Want planning success? Then plan for success…

The upfront statement is this. It is impossible to guarantee that a submission will receive planning consent first time around. However, our response to the question ‘can you guarantee a planning permission’ is to say that whilst we cannot provide a guarantee,  we can confirm that we do everything possible to balance the odds in favour of a permission. The points we refer to when we talk to our clients about the planning process are as follows.

Know the location of the proposal.

Is it in a conservation area? Is it inside the ‘Development Boundary’, an imaginary line drawn around a town or village or even a part thereof? Is the building listed or does it sit adjacent to a listed building? Are there any boundary, traffic or services constraints? The location will have a bearing on what form the application needs to take and may require a particular approach by your architect.

Know your neighbours.

In most instances, this is a good thing to accomplish early on as a good relationship with neighbours can help further down the line, after a planning decision has been given. Up to the planning application stage, engaging in positive discussion with your neighbours can potentially minimise objections and petitions being submitted, both of which will hold up the planning consultation process. We have assisted our clients in the process of public consultation in varying degrees of complexity, ranging from a simple introduction to the immediate neighbours to a several street-wide mail shot, inviting attendance at our studio to view proposals and comment.

Allow enough time for the pre-application and planning consultation processes.

If you constrict the programme in these two areas just to meet a deadline, for instance a completion on the purchase of a plot of land or buildings, it is likely that you will not allow enough time for the preparation of robust supporting documents. The planning consultation period is eight weeks from the date an application is validated. If a valid petition or a requisite number of objections is received then an application will have to be heard at a planning committee, a process that adds five weeks to the process. We often advise our clients to allow thirteen weeks for the planning consultation process, just in case. We also provide our clients with an idea of how long the pre-application process will take.

Insist on well prepared and well presented supporting documents.

This sounds like an obvious point to make but we have inherited projects where disgruntled clients have been unable to obtain planning permission and a quick appraisal of the documents prepared by their former designer has shown why this is. The first hurdle is the validation department of the local authority and documents not prepared in line with their requirements will be rejected.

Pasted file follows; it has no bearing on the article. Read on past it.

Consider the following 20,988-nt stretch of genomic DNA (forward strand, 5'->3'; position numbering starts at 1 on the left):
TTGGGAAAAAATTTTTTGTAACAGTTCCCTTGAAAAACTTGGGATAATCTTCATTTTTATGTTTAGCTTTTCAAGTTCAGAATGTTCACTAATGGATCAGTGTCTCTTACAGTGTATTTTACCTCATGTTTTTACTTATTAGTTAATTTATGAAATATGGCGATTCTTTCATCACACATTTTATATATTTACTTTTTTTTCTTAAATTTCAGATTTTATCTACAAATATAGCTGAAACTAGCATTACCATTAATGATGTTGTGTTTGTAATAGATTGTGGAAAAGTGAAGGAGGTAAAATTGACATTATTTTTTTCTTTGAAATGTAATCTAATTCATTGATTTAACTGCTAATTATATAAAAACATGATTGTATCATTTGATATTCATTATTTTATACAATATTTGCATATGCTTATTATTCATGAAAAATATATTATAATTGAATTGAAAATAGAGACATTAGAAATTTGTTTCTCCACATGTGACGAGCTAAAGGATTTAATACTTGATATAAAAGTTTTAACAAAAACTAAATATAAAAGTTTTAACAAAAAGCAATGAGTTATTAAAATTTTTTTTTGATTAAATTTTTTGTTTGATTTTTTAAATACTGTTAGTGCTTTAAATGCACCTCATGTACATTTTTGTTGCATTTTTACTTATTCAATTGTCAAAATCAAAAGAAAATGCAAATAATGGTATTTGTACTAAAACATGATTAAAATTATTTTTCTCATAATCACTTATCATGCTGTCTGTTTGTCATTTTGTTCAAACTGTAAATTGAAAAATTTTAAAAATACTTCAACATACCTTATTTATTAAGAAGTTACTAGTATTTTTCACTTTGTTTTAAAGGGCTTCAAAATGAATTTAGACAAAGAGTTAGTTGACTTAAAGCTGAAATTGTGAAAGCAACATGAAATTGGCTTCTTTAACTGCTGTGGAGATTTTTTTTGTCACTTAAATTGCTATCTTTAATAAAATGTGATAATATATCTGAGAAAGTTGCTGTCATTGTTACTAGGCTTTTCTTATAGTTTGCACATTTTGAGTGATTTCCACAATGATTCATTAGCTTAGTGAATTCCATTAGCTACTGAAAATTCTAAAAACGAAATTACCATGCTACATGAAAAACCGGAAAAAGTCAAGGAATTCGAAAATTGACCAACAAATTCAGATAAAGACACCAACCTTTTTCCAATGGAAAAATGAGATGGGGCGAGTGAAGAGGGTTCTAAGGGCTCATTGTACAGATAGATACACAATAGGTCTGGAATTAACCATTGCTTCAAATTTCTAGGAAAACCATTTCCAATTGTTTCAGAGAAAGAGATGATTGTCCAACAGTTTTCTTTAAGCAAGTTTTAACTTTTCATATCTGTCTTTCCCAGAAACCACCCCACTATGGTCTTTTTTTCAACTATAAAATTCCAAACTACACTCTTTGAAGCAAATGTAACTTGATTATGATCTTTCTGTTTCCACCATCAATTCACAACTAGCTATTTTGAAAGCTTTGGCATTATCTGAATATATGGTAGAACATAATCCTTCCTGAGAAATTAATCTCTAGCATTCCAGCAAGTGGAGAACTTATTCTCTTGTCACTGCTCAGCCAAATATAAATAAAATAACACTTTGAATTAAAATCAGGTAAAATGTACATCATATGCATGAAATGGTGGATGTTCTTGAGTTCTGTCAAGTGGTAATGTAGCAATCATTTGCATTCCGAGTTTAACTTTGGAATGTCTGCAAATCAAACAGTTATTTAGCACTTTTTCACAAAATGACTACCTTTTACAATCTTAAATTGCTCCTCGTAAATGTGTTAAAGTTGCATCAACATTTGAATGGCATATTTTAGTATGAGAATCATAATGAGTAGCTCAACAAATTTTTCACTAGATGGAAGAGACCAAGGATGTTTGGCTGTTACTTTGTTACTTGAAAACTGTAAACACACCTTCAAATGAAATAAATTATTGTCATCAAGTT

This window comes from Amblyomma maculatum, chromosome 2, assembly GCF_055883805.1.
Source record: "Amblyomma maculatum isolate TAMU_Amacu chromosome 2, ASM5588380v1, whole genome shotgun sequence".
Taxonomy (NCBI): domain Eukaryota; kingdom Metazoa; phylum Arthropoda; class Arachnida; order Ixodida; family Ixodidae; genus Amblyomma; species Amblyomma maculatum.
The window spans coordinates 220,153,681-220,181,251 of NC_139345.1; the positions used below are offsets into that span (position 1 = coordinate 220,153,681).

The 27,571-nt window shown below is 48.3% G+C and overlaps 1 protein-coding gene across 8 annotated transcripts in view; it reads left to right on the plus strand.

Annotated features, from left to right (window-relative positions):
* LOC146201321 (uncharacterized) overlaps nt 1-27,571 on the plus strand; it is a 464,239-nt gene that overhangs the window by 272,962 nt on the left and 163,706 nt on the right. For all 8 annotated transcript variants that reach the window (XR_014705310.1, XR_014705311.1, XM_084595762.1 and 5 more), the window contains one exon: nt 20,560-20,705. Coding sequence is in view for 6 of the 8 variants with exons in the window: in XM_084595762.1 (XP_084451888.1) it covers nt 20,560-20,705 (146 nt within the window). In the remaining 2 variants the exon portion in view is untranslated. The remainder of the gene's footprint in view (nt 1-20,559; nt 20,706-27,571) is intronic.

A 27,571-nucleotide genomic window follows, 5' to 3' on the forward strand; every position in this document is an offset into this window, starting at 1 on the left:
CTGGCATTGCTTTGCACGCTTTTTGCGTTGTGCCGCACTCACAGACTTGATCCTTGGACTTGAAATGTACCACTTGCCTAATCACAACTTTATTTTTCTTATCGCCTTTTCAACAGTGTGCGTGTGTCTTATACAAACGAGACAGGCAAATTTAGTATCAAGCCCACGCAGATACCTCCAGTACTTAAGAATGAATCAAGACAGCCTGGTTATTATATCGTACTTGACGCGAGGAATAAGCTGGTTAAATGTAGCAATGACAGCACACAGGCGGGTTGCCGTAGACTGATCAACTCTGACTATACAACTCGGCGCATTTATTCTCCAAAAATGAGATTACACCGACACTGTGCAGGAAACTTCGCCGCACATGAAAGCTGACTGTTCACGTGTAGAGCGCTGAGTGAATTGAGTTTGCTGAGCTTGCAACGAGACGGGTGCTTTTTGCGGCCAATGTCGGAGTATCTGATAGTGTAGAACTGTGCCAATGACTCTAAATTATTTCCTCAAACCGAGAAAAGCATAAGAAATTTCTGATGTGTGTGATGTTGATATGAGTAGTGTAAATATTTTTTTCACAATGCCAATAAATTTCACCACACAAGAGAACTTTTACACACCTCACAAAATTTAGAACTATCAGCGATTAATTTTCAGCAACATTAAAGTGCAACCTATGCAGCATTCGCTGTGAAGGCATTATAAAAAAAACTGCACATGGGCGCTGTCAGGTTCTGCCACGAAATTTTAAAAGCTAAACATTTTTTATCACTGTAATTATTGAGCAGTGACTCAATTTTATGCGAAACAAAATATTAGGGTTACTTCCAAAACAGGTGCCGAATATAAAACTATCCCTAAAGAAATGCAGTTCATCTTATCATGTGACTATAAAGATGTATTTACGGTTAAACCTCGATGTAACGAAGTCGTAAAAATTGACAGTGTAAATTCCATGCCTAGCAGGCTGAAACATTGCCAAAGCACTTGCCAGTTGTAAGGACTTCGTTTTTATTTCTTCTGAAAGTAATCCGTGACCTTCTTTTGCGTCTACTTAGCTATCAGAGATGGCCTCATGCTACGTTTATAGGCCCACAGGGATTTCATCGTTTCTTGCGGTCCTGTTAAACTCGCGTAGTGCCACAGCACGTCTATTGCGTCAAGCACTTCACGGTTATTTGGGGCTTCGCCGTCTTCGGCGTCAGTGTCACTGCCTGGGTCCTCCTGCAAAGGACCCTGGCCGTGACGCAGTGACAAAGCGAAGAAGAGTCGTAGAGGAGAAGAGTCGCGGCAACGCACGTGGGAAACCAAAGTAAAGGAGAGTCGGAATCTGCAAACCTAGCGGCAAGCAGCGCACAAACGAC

Appoint the right architect.

This may sound like another obvious point but, setting aside for now the design skill required at pre-planning stage, it is important that you appoint someone who can apply the requisite amount of attention and effort to your project. All but the simplest projects require extensive supporting documentation and it is important that your architect is familiar with and able to produce this documentation otherwise your application may not even be validated, let alone get to the stage of obtaining a decision.

Further to this, if your architect suggests a pre-application discussion be held with the planning department, consider if it is absolutely necessary. We only suggest pre-application discussions for listed buildings, potentially tricky buildings or sites or large developments which will attract a lot of interest from the public.

At the time of writing this post, we have a 100% record with our planning applications. However, this is not as a result of always playing things safe. Quite the contrary. Some of our proposals have been prepared following initial advice that our approach may not be acceptable. I will leave you with an example.

Our proposals for the conversion of a former hotel to a student residence were based on an optimum number of units, expressed by our client as being required for the project to be financially viable. To meet the number, we had to convert the roof space of the buildings into study bedrooms and the initial response from the planning authority was that it would not be acceptable as it may have a negative impact on the appearance of the conservation area.

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We used computer modeling and visualisations to produce what is known as a ‘Visual Impact Assessment’, or VIA, to show our proposals in conjunction with the existing buildings and subsequently show they would not adversely affect the appearance of the conservation area. We submitted the VIA with the application and obtained planning success for our client.

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